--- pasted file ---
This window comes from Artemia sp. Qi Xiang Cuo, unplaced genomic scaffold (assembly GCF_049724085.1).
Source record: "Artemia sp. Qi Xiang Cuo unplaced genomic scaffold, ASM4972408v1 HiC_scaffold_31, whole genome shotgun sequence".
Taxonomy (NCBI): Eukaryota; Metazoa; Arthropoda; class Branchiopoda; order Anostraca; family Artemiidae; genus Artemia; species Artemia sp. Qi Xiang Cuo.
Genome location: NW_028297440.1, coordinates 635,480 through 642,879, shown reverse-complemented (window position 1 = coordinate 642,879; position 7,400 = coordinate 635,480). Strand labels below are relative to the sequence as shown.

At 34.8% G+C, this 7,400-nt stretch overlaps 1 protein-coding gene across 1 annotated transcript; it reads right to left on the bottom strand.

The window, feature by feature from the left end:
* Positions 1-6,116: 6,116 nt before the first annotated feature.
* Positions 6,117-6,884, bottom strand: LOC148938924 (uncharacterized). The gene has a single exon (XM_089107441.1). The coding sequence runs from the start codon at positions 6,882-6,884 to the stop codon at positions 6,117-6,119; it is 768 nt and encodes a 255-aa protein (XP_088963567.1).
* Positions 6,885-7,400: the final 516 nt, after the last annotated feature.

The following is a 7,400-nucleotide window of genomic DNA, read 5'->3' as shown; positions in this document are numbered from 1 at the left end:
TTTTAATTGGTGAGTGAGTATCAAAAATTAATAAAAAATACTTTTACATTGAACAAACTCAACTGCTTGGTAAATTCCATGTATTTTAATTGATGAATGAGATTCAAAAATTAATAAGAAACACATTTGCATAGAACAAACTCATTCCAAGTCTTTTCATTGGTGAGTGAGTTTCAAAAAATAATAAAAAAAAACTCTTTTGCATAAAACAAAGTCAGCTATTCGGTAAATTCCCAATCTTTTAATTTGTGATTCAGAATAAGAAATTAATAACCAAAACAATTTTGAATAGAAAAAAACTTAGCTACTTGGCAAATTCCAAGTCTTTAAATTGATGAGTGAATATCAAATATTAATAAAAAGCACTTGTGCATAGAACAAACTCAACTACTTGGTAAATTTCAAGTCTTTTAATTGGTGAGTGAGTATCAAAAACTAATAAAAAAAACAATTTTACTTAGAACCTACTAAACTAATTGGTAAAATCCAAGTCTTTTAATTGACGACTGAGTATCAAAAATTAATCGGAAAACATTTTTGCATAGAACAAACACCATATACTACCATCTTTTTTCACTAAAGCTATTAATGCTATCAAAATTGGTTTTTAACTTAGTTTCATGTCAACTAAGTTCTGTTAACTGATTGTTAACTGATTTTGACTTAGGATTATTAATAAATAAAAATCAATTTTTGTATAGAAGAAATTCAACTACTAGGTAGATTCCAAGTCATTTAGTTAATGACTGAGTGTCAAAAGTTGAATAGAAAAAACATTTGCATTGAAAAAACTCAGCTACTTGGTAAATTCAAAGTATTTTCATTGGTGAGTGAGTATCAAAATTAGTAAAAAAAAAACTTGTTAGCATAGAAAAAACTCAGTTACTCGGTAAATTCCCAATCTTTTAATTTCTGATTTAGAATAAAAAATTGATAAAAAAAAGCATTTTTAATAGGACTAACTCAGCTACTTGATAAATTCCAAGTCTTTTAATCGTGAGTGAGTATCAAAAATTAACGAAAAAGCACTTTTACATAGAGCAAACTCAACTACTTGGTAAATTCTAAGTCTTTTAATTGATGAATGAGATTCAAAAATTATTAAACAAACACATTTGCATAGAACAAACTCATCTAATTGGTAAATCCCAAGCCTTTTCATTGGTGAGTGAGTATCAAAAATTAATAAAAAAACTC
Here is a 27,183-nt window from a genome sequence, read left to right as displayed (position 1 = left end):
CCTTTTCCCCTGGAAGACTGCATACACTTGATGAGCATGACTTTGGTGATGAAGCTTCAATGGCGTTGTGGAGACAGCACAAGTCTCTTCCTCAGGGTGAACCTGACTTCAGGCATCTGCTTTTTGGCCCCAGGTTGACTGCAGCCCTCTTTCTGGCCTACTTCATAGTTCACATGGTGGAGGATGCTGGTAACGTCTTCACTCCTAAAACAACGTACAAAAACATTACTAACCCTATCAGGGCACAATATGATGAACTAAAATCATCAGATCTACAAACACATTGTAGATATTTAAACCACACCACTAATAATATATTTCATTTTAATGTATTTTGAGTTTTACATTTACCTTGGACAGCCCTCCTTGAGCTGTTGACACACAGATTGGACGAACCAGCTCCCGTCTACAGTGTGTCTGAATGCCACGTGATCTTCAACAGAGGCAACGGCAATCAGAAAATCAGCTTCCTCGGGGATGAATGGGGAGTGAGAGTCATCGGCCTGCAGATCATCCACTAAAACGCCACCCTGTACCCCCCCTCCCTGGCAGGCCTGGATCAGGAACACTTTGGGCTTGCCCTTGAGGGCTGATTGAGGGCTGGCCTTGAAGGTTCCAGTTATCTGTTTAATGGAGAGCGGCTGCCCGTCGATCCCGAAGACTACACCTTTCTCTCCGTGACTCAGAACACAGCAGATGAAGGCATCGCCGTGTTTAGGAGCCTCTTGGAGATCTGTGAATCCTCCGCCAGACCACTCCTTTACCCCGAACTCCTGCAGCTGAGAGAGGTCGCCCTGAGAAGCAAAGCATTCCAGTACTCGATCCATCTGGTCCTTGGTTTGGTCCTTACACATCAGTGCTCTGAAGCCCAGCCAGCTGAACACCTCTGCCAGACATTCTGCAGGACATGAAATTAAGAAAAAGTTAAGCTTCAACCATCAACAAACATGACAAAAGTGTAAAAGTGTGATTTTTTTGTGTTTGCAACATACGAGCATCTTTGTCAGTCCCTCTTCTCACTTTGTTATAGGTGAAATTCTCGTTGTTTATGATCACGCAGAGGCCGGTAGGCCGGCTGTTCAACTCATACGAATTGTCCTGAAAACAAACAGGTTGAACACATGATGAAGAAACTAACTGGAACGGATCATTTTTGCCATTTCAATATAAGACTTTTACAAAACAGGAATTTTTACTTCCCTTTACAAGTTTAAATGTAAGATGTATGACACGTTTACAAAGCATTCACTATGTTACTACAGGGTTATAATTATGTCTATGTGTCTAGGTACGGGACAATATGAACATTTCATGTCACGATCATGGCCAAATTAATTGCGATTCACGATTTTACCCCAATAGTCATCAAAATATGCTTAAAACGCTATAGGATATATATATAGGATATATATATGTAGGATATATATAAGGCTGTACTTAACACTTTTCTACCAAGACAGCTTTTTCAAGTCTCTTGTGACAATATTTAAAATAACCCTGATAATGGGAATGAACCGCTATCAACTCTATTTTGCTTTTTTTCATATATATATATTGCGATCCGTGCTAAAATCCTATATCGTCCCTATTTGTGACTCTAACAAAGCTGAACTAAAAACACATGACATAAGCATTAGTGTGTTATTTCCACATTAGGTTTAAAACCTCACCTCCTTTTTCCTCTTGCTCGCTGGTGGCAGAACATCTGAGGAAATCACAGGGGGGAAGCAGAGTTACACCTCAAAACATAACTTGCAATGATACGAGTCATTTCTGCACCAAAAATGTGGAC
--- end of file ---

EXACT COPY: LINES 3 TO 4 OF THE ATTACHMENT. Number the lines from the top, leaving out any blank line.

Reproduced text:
Taxonomy (NCBI): Eukaryota; Metazoa; Arthropoda; class Branchiopoda; order Anostraca; family Artemiidae; genus Artemia; species Artemia sp. Qi Xiang Cuo.
Genome location: NW_028297440.1, coordinates 635,480 through 642,879, shown reverse-complemented (window position 1 = coordinate 642,879; position 7,400 = coordinate 635,480). Strand labels below are relative to the sequence as shown.